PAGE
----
June 5 (Reuters) – Prominent Silicon Valley investor Paul
Graham is warning the startups he fosters to ratchet down their
fundraising expectations and conserve cash – and he blames
Ministers are urged to look into claims that unemployed people hired as unpaid stewards during the Jubilee ended up having to sleep under London Bridge.
Earlier this month, Microsoft decided to try something a little different when it came to selling the Xbox 360. Their plan: to kick off a pilot program under which customers could shell out a mere $99 for a shiny new 4GB Xbox 360 and a Kinect, provided they inked a two-year subscription deal to Xbox Live Gold.
Now, it seems the time has come for that pilot program to spread its wings. Microsoft recently announced that later this month, all Best Buy stores and certain GameStop locations would be selling those subscription-friendly Xbox 360s.
Well, for a little while anyway.
Since this is far from a hard launch, Microsoft’s Larry Hryb notes on his Major Nelson blog that “this next phase of the pilot program will be limited in terms of both timing and the number of units available.”
To add to the difficulty of nabbing a subscription-friendly Xbox, Microsoft Interactive Entertainment President Don Mattick has said that fans have (perhaps unsurprisingly) reacted enthusiastically to the new pricing model. There’s a very real chance that your local gaming retailer will blow through their allotment of sub Xboxs in a jiffy, so Hryb recommends that interested consumers give stores a call to lock down availability details.
A report from the Wall Street Journal helps shed some light on why Microsoft is so dedicated to the slow and steady approach. Part of the process involves making sure that purchasers of this subsidized hardware pass a credit check, and are training employees to position the console correctly to potential customers.
It’s been noted plenty of times now that the subscription model isn’t exactly the best deal for consumers — they ultimately end up spending nearly $40 more than if they had just bought the hardware and a 2-year Xbox Live Gold card all at once — but it could prove to be a huge ally in Microsoft’s war to control your living room.
By lowering up-front costs in a way that no other console manufacturer has done before, Microsoft is fighting to lower the barrier to Xbox adoption in an attempt to further expand their reach. Cheap(er) hardware is only part of the equation though, as Microsoft proved the other day with their slew of Xbox-related media announcements that their gaming platform is maturing into something much broader — a full-blown entertainment platform.
What’s better than one GoPro camera? Two, naturally. But what about 50?
Well, control over 50 GoPro Hero cameras is exactly what you’ll get with the freshly announced WiFi BacPac + WiFi Remote Combo Kit.
The combo will allow you to WiFi-enable both your HD Hero and HD Hero2 cameras, a la BacPac, which is an attachable casing. Then, the WiFi Remote will go with you wherever your creative and sport-tastic desires may lead, including underwater, to control up to 50 GoPro cameras at a time from up to 600 feet.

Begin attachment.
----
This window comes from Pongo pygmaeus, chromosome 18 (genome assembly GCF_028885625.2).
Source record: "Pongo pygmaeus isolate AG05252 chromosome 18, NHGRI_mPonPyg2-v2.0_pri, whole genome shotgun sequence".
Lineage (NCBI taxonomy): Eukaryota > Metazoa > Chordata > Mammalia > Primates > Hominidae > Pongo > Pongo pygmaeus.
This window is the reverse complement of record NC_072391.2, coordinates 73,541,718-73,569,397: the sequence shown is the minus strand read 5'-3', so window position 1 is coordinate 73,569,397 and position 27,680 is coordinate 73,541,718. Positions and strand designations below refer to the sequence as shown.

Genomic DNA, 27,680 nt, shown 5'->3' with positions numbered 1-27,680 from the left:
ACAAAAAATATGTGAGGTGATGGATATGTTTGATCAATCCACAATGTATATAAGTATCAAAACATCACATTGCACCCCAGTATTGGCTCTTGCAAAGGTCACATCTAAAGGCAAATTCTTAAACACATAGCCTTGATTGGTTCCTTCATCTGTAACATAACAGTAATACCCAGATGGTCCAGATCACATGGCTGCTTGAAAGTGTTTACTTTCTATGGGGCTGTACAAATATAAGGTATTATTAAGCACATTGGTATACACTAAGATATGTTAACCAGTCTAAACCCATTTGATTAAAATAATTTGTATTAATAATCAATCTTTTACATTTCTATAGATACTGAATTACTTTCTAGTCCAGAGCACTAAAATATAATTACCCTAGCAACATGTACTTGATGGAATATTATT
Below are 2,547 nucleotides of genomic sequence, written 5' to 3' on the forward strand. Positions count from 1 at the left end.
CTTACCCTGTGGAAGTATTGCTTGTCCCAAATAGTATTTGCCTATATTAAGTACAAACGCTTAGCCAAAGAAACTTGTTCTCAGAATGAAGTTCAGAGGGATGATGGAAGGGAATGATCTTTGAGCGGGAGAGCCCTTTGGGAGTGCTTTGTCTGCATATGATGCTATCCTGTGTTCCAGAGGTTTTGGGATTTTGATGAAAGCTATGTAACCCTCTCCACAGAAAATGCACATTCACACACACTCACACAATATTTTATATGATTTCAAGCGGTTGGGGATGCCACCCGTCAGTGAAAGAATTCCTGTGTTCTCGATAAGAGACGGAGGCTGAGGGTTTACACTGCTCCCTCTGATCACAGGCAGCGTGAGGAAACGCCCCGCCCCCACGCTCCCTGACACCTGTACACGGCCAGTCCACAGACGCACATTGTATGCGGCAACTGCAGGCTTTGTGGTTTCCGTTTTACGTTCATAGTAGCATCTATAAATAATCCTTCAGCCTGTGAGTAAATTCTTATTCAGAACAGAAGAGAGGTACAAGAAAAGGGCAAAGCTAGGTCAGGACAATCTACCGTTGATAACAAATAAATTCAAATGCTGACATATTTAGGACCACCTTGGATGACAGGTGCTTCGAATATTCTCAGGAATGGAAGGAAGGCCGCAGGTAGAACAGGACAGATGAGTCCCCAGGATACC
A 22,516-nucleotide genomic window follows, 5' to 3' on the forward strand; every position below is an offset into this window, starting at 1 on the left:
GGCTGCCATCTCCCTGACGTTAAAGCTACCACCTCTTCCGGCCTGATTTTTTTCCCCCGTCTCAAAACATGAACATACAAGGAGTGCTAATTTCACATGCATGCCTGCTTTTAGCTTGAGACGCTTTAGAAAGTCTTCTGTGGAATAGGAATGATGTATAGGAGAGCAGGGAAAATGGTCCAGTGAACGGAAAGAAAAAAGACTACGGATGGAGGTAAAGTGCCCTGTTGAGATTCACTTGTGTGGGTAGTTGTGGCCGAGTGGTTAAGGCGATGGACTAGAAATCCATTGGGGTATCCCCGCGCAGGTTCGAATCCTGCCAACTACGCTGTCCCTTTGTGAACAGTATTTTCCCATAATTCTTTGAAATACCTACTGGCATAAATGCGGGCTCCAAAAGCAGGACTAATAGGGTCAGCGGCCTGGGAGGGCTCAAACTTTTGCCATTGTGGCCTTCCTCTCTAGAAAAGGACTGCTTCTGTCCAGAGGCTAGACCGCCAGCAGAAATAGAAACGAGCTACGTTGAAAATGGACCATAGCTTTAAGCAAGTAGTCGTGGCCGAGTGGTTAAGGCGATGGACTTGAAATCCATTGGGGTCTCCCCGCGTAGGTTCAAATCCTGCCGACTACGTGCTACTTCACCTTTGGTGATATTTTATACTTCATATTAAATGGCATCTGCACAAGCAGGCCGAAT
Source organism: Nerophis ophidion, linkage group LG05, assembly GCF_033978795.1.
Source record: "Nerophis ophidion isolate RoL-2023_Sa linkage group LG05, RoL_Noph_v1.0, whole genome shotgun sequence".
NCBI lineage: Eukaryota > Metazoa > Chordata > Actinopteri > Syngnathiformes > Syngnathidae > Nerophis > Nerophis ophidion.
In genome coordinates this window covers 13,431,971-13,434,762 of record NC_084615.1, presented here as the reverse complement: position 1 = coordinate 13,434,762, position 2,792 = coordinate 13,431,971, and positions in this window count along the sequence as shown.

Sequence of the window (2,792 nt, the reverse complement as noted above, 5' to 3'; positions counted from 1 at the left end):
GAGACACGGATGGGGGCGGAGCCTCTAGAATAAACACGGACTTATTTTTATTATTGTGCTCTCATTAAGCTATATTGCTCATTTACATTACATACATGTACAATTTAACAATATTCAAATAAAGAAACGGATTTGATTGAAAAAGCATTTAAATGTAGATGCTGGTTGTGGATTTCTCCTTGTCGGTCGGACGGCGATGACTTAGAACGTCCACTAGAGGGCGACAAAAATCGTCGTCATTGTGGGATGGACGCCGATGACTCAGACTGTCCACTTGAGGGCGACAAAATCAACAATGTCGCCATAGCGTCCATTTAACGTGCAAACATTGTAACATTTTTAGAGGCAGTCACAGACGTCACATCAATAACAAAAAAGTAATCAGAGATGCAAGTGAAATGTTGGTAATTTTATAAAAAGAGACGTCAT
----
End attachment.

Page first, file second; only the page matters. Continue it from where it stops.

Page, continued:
The BacPac will also allow you to control just as many cameras from your smartphone or tablet, as soon as the GoPro App is available. The company promises it’s “coming soon.” The app will then allow you to not only control the cameras, but live preview and play back videos and photos taken with your GoPro. You can also transfer content from the GoPro to your smartphone or tablet via WiFi, as well as livestream GoPro content direct to your phone.
To celebrate the launch, GoPro paired up with skater Ryan Sheckler who skated through Manhattan with 50 GoPros set up along his path. The result is this:
The Wi-Fi BacPac + Wi-Fi Remote Combo Kit is now available for $99.99 on GoPro.com and other various retailers in the U.S. and Europe.
Cricket won’t be the only US carrier in 2012 to offer the iPhone with a prepaid plan. According to sources speaking to MarketWatch, Sprint plans to begin offering prepaid versions of the iPhone through Virgin Mobile in the US—a carrier that contracts with Sprint to make use of its network. The announcement is expected to come sometime this week, and the phones will reportedly be available as soon as July 1.
As MarketWatch notes, Virgin Mobile USA’s prepaid plans currently start at $35 per month with unlimited data (the carrier begins throttling data speeds once the account crosses the 2.5GB mark in a month). That, however, doesn’t necessarily mean the plans offered with the iPhone will cost that little; it seems plausible that Virgin Mobile will charge more for the iPhone because of the heavy data usage that tends to come with it.
By comparison, Cricket’s iPhone plans will cost $55 per month with unlimited calls, texts, and data, so we wouldn’t be surprised to see Virgin Mobile’s plans end up being somewhat similar to what Cricket offers. And since Sprint’s network is much more widely available than Cricket’s (contracted through Leap Wireless), more US customers will be able to take advantage of the Virgin Mobile offering once it goes public.
WASHINGTON — In the wake of an alarmingly weak jobs report last week, President Barack Obama and lawmakers in both parties find themselves posse…